- Occupational/professional licenses: Tradespeople, healthcare professionals, real estate agents, and builders are some examples of businesses that require professional license.
3. What to Include in Corporate Bylaws or Operating Agreements?
The next on the list of questions to ask attorneys before starting a business is about corporate bylaws. Most states mandate forming corporate bylaws, including New York, Florida, Idaho, Oklahoma, New Jersey, and others.
Company bylaws are a set of rules and regulations that govern the operation of a corporation.
They provide a framework for how the company is run, outlining the roles and responsibilities of the board of directors, officers, and shareholders, as well as the procedures for making decisions, holding meetings, and so on.
Operating agreements serve the same purpose and are created by LLCs.
Your attorney will review the laws in your state regarding the requirements for corporate bylaws and specific provisions, if any, to be included in the bylaws or operating agreements.
They can help you understand what provisions to include based on the structure of the company, related to:
- The powers and duties of the Board of Directors
- The roles and responsibilities of officers
- The procedures for holding meetings, voting, and making decisions
- Managing finances
4. What Contracts and Agreements Are Required for My Business?
Some types of contracts and agreements your business requires include sales agreements, joint venture agreements, employee contracts, and non-compete agreements.
However, you may need additional contracts and agreements for your business. Asking questions about what specific agreements you need is vital to ensure your interests are protected.
While Incfile and other business formation companies offer contract templates, such as the non-competition agreement, you should always consult your attorney to verify these documents before finalizing them. Here’s an Incfile review by GovDocFiling to help you figure out if Incfile provides you with free attorney services too.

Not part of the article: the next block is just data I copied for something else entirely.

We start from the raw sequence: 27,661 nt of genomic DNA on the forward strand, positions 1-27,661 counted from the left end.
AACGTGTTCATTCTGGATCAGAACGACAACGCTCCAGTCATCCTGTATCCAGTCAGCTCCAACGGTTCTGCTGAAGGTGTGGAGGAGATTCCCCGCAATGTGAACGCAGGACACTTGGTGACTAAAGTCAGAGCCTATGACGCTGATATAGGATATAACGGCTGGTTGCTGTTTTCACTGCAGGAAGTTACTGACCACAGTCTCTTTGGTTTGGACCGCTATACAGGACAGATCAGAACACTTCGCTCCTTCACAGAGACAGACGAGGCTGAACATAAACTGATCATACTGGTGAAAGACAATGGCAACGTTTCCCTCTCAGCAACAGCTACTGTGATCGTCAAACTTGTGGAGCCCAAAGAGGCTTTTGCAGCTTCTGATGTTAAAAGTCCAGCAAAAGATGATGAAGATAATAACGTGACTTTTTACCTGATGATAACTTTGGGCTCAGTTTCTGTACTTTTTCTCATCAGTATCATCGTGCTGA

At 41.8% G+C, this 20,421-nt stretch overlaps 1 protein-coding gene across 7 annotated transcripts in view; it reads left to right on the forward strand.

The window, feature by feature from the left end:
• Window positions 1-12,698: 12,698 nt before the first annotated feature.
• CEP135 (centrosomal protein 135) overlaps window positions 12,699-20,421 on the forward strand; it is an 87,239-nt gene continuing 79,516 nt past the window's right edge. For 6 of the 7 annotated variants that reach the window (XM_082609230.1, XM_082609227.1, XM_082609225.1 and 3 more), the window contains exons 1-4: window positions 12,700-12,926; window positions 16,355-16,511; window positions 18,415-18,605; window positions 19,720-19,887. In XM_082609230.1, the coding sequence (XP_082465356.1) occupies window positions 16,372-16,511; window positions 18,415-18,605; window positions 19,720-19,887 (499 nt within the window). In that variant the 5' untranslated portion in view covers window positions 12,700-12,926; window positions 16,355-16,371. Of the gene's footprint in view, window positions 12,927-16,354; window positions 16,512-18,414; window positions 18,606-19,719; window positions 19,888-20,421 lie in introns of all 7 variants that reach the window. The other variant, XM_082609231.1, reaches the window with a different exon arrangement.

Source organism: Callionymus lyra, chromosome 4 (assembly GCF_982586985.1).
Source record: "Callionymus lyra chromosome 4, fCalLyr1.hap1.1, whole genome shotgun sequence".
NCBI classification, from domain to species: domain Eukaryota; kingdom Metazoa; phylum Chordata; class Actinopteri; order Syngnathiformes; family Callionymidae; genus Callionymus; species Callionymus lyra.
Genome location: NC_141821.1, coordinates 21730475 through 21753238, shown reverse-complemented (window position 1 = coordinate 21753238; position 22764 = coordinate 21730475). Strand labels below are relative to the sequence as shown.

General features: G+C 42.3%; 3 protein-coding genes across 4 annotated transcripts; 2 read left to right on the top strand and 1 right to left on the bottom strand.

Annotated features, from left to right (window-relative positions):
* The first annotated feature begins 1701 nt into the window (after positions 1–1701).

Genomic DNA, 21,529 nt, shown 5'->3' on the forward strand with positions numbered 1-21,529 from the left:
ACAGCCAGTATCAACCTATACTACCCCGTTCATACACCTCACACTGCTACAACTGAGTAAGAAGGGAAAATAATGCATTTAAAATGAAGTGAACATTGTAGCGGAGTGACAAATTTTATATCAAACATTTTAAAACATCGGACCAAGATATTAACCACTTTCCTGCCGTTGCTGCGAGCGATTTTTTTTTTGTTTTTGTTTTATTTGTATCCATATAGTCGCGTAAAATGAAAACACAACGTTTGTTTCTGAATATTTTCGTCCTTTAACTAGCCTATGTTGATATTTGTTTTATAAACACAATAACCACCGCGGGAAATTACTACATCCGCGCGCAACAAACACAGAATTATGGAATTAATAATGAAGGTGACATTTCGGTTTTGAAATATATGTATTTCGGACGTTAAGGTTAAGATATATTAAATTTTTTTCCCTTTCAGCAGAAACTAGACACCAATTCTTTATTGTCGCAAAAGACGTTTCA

Image via Incfile
5. How Can I Minimize My Legal Risks?
Running a business comes with certain risks and liabilities, and it’s important to understand them and take steps to minimize them.
From contract disputes and employment issues to intellectual property disputes and regulatory compliance, the risks and liabilities can be in many forms.
Your attorney can advise you on best practices to adopt for risk management and liability protection.
For instance, you can ask questions related to different types of intellectual property protection, such as patents, trademarks, and copyrights. Attorneys will advise you on the best way to protect your unique business ideas too.
The questions listed in this blog post are just the starting point. The other questions you may need to ask your attorney before starting a business may vary depending on the nature and goals of your business.
Having these conversations upfront with your attorney will provide clarity and peace of mind as you embark on your entrepreneurial journey.
So, go ahead and start your journey to entrepreneurship.